Taking it to the Man: Powershift 2011

The official logo of PowerShift 2011.

During the weekend of April 21st, more than 10,000 youth from across the country converged on Washington, D.C. in the third annual Power Shift conference. Their mission: “to recruit 10,000 youth leaders from every walk of life to be on the front lines in the fight for a clean energy future.” PowerShift’s goals include pressuring the federal government to hold corporations like British Petroleum (BP) accountable for their mistakes, and influencing President Obama to take a stronger lead on the renewable energy economy.

According to Grist.org, PowerShift 2011 was the “largest organizer training session” in history. This year’s event differs from earlier PowerShifts (in 2007 and 2009) in that it sought to move the youth climate movement beyond mere protest, taking a position of leadership in the fight for a sustainable country.
From Friday the 15th to the following Monday, students connected with one another in caucuses, shared skills through workshops, enjoyed more than 100 panel discussions, and marched en masse to several important sites in the capitol, including the headquarters of BP.

UCI is very privileged that one of its very own undergraduates, fourth-year Alexandra Nagy, attended this momentous conference. Alex reported feeling incredibly overwhelmed at the conference. It was a sobering reminder of the urgency of the climate crisis, and of the daunting responsibility our generation has to deal with it.

The Conference featured superstars Bill McKibben, founder of 350.org, and Van Jones, former Presidential advisor on green jobs. McKibben’s speech was particularly rousing. He called the number 350 “the most important number on Earth” because, in the words of NASA climate scientists, any level of atmospheric carbon “greater than 350 parts per million is not compatible with the planet… on which life on Earth is adapted.”

McKibben continued by lambasting the two Koch brothers, who from 2005-2008 outdid even Exxon Mobil in funding organizations fighting climate change legislation, write The New Yorker writer Jane Mayer. These billionaires have wielded their money viciously against many of Obama’s policies, earning their ideological network the name of “Kochtopus.” But to McKibben, even more unsettling than the Koch bros. – whom McKibben derides as “high peaks” of corruption – is the US Chamber of Commerce, the “Everest” of dirty money.

Van Jones, Obama’s former advisor on green jobs, elicited cheers from the crowd with his rhetoric, which was harshly critical of the government. Jones compared Obama to a kid who has the potential to get all As, but so far is scoring terribly. Powerfully, Jones criticized our civilization’s utter dependence on fossil fuels: “We pull out of the ground death. We burn death in our power plants. Why do we get shocked when we get death in our sky as global warming, death in our oceans as oil spills, death in our children’s lungs as asthma and cancer?”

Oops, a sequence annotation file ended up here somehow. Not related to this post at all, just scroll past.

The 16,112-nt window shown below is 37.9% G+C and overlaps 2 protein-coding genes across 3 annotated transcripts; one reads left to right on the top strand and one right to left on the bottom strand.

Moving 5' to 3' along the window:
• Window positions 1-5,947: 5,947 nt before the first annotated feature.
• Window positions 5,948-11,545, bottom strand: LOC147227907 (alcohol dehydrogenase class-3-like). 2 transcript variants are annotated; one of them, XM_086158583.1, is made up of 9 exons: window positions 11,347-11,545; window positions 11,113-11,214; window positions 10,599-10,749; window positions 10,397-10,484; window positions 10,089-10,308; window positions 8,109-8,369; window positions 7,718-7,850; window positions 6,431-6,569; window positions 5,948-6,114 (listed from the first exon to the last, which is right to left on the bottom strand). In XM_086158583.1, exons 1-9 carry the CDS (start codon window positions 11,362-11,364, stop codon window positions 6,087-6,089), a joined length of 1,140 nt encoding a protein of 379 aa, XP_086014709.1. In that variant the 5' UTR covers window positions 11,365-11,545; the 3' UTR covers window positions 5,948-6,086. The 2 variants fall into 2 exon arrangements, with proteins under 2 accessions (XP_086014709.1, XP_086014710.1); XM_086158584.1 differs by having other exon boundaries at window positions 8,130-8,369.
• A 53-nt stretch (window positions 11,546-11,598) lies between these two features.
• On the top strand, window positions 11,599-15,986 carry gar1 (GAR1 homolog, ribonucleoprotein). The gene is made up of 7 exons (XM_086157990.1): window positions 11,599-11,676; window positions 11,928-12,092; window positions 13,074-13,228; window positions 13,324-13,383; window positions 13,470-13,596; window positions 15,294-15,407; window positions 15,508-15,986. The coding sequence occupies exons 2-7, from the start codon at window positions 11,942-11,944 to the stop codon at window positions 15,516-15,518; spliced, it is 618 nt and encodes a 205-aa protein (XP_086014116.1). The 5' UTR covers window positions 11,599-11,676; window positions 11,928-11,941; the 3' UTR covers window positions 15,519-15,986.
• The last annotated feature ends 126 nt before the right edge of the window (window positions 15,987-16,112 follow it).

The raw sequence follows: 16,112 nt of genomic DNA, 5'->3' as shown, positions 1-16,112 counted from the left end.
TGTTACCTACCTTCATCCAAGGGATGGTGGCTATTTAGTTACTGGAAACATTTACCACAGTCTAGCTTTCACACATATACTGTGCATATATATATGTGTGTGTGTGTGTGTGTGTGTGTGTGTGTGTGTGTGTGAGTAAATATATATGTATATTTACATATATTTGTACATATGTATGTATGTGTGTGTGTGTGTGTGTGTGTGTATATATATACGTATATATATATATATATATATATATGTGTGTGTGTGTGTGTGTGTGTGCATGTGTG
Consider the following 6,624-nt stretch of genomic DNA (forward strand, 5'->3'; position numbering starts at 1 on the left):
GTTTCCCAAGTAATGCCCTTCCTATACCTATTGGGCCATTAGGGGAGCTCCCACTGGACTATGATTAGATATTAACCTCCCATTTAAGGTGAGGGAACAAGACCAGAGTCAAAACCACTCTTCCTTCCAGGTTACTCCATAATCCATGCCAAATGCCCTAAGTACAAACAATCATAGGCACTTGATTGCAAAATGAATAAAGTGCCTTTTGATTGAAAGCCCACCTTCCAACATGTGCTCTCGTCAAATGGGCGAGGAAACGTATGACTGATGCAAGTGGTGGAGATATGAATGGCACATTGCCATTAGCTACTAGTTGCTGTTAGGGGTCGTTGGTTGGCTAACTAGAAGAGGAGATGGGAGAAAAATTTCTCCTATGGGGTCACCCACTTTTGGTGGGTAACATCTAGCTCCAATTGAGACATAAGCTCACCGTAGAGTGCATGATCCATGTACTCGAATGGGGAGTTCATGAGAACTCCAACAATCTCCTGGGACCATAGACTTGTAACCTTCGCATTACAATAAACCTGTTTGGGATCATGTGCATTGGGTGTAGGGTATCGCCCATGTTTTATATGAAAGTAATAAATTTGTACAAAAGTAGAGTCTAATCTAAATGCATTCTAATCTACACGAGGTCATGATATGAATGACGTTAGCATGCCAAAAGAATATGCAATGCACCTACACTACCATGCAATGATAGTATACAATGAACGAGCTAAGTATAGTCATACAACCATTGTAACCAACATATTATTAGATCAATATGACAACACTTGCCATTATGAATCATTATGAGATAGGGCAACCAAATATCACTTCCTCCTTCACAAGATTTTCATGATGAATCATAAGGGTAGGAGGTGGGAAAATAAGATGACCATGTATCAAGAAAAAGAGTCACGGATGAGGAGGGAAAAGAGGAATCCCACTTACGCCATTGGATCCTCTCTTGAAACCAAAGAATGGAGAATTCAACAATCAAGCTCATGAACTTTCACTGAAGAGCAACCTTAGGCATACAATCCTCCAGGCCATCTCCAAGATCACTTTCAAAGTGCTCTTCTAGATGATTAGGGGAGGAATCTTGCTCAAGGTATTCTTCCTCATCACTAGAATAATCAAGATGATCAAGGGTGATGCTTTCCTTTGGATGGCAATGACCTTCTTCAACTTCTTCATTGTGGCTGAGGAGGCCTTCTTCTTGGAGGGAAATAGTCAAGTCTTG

The conference coincided with the 1-year anniversary of the “worst environmental catastrophe the US has faced,” in the words of White House official Carol Browner: the Deepwater Horizon Oil Spill. The spill released an estimated 4.9 million barrels of oil, causing the deaths of thousands of marine animals, and exacting severe damage on the ecosystems of the Mexican Gulf. Finally, the spill has caused immense damage both human health and the ocean-dependent economies of Louisiana, Alabama, among others. BP, the company responsible for the disaster, has since occluded media coverage of collateral damage from the noxious oil. More alarmingly, the company has written off billions in tax dollars due to losses from the tragedy. To bring light to BP’s offenses, a “huge presence” of citizens from the Gulf states showed up at the event, says Alex.

In response to such corporate skullduggery, the battalion of PowerShifters marched about the Capitol, appropriately (and comically) armed with paper mache puppets of huge bloated white men, their hands stuffed with cash. At each stop, the protesters broke out into glorious satirical skits with their puppets, recounts Alexandra. “Eighty percent of the Chamber of Commerce’s revenue comes from dirty fossil fuel companies,” reports Alex. She points out that the organization has its hands “in the pockets of Congress” – a sobering reality indeed.

So what’s next then for the youth climate justice movement? Well, this September 24th, the world’s leading organization for climate justice, 350, will host a global event entitled “Moving Planet.” The day is intended to be a massive grassroots rally, with businesses, communities, universities, and all other sorts of groups mobilizing to “demand solutions to the climate crisis.” But our political leaders have thus far failed to deliver any kind of meaningful progress on this, perhaps the world’s most pressing problem, so will civil disobedience be enough? It remains to be seen. Meanwhile, the world is running out of time.


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